Meador, K., Hunsaker, S., & Kearney, K. (1999). Qualitative research methods for studying creativity. In A. Fishkin, B.
Cramond, & P. Olszewski-Kubilius (Eds.), Investigating creativity in youth: Research and methods (pp. 239-261).
Cresskill, NJ: Hampton.
Morgan, D. (1997). Focus groups as qualitative research (2nd ed.). Thousand Oaks, CA: Sage.
Mumford, M., Reiter-Palmon, R., & Redmond, M. (1994). Problem construction and cognition: Applying problem representations in ill-defined domains. In M. Runco (Ed.), Problem finding, problem solving, and creativity (pp. 3-39). Norwood, NJ: Ablex.
Novemsky, L. (1998). Second teaching: An exploration of cognitive factors in small group physics learning. Dissertation Abstracts International, A (Humanities and Social Sciences) 59(5-A).
Oakley, A. (1981). Interviewing women: A contradiction in terms. In H. Roberts (Ed.), Doing feminist research (pp. 30-61). Boston: Routledge & Kegan Paul.
Pavlovic, S., & Friedland, B. (1997). Reflectivity in supervision and teaching. (ERIC Document Reproduction ED 406115)
Polanyi, M. (1983). The tacit dimension. Gloucester, MA: Peter Smith.
Posner, M. (1988). Introduction: What is it to be an expert? In M. Chi, R. Glaser, & M. Farr (Eds.), The nature of expertise (pp. xxix-xxxvi). Hillsdale, NJ: Erlbaum.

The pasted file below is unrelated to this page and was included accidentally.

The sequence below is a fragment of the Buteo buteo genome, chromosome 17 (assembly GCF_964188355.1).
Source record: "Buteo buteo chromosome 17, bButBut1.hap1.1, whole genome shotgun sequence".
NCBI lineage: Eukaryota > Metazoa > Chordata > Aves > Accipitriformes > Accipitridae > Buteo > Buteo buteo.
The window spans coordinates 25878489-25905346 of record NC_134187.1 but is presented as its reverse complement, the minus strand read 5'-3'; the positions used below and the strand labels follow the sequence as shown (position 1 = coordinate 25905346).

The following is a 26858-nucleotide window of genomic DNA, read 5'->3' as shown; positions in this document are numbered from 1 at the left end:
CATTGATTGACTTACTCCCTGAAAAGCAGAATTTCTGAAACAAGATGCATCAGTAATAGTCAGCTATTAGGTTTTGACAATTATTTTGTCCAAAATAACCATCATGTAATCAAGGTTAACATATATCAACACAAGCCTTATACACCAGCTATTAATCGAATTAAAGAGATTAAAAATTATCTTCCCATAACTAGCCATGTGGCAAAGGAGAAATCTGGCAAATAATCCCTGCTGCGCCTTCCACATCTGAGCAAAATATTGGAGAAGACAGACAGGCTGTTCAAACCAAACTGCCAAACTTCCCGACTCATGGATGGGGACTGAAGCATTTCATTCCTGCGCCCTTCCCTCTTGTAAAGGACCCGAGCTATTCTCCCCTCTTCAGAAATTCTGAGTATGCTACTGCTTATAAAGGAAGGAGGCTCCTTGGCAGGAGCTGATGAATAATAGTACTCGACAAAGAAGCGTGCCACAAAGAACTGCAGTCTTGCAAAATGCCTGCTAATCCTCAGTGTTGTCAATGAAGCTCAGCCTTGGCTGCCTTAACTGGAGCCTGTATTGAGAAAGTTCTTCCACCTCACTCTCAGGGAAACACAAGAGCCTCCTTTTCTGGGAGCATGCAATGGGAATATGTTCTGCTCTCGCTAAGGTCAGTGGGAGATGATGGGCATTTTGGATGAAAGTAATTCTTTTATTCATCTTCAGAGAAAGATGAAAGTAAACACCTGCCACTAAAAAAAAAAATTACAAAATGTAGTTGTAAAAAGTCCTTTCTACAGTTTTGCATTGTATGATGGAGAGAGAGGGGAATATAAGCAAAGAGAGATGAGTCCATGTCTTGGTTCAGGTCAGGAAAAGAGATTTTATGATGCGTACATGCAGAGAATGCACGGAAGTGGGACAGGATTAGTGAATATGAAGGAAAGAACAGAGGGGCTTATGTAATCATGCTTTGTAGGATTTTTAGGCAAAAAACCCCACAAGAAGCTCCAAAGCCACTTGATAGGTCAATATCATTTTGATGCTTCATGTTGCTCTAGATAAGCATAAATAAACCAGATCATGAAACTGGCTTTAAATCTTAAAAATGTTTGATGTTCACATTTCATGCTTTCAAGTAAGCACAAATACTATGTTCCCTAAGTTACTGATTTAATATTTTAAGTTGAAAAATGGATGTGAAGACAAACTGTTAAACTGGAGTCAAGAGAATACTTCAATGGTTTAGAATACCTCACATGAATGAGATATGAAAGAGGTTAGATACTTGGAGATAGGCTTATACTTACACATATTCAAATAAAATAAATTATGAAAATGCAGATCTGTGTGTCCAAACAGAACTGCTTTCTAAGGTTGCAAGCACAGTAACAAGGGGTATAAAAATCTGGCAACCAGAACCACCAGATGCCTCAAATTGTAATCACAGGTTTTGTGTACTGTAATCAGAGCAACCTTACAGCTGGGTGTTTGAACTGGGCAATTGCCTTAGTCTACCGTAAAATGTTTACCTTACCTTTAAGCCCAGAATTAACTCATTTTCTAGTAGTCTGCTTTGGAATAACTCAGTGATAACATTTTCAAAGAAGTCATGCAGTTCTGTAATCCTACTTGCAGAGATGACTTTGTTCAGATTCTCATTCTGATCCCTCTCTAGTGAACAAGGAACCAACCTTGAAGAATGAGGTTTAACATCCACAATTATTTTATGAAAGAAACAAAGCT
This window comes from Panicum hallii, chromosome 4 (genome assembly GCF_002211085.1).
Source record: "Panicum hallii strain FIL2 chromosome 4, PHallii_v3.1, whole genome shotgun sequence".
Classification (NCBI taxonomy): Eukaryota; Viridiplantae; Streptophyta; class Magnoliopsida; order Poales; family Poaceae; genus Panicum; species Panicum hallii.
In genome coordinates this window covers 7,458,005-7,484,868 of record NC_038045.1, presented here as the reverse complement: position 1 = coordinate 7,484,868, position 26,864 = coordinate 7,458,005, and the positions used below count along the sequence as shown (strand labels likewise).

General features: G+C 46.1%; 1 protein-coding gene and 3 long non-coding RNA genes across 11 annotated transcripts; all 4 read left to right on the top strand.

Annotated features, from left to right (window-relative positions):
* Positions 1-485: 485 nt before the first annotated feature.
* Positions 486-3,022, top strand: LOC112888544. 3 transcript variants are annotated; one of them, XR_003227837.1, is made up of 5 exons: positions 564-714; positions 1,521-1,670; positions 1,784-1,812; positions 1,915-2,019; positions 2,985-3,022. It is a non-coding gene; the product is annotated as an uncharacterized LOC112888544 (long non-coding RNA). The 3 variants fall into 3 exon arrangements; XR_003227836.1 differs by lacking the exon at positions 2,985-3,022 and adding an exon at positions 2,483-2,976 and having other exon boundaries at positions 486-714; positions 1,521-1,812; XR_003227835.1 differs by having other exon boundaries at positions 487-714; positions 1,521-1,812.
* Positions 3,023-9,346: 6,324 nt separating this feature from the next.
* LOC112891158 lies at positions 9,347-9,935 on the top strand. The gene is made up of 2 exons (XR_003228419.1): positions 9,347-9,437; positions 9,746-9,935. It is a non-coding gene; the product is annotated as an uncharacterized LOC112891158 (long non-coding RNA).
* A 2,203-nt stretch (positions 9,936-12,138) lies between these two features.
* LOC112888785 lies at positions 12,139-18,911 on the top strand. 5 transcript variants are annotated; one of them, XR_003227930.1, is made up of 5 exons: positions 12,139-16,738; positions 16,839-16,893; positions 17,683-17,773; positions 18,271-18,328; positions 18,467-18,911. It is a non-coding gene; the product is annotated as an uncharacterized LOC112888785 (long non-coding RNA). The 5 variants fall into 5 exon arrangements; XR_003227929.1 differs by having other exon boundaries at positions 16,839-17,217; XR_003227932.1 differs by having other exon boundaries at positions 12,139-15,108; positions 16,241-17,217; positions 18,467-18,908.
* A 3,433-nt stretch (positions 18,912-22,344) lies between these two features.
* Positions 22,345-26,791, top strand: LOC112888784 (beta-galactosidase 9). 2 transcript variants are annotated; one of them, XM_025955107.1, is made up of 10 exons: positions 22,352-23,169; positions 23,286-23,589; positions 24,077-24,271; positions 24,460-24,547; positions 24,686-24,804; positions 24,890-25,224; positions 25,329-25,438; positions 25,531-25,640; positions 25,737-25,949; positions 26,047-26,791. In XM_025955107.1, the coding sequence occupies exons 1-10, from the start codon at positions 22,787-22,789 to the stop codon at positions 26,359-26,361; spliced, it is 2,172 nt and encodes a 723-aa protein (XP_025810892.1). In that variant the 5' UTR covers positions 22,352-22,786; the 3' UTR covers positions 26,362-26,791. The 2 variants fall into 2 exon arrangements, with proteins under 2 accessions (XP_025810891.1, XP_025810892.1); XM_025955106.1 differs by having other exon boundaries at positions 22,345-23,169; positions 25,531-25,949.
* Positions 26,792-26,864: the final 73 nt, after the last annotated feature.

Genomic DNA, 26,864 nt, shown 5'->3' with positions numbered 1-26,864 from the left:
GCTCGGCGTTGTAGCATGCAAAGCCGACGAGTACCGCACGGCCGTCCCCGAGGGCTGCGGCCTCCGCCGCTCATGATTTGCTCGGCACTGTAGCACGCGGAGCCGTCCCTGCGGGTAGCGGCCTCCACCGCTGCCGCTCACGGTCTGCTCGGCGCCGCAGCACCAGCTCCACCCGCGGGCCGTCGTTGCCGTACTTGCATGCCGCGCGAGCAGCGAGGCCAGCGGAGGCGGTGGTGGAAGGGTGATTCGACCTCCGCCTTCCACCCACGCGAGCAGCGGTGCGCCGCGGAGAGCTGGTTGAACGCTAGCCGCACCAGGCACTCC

Pressley, M., & McCormick, C. (1995). Advanced educational psychology for educators, researchers, and policymakers.
New York: HarperCollinsCollege.
Raelin, J. (2000). Work-based learning: The new frontier of management development. Upper Saddle, NJ: Prentice Hall.
Richardson, L. (1994). Writing: A method of inquiry. In N. Denzin & Y. Lincoln (Eds.), Handbook of qualitative research (pp. 516-529). Thousand Oaks, CA: Sage.
Sabers, D., Cushing, K., & Berliner, D. (1991). Differences among teachers in a task characterized by simultaneity, multi-dimensionality, and immediacy. American Educational Research Journal, 28, 63-88.
Spradley, J. (1980). Participant observation. New York: Holt, Rinehart & Winston.
Stake, R. (1994). Case studies. In N. Denzin & Y. Lincoln (Eds.), Handbook of qualitative research (pp. 236-247). Thousand Oaks, CA: Sage.
Sternberg, R. (1998). Abilities are forms of developing expertise. Educational Researcher, 27(3), 11-20.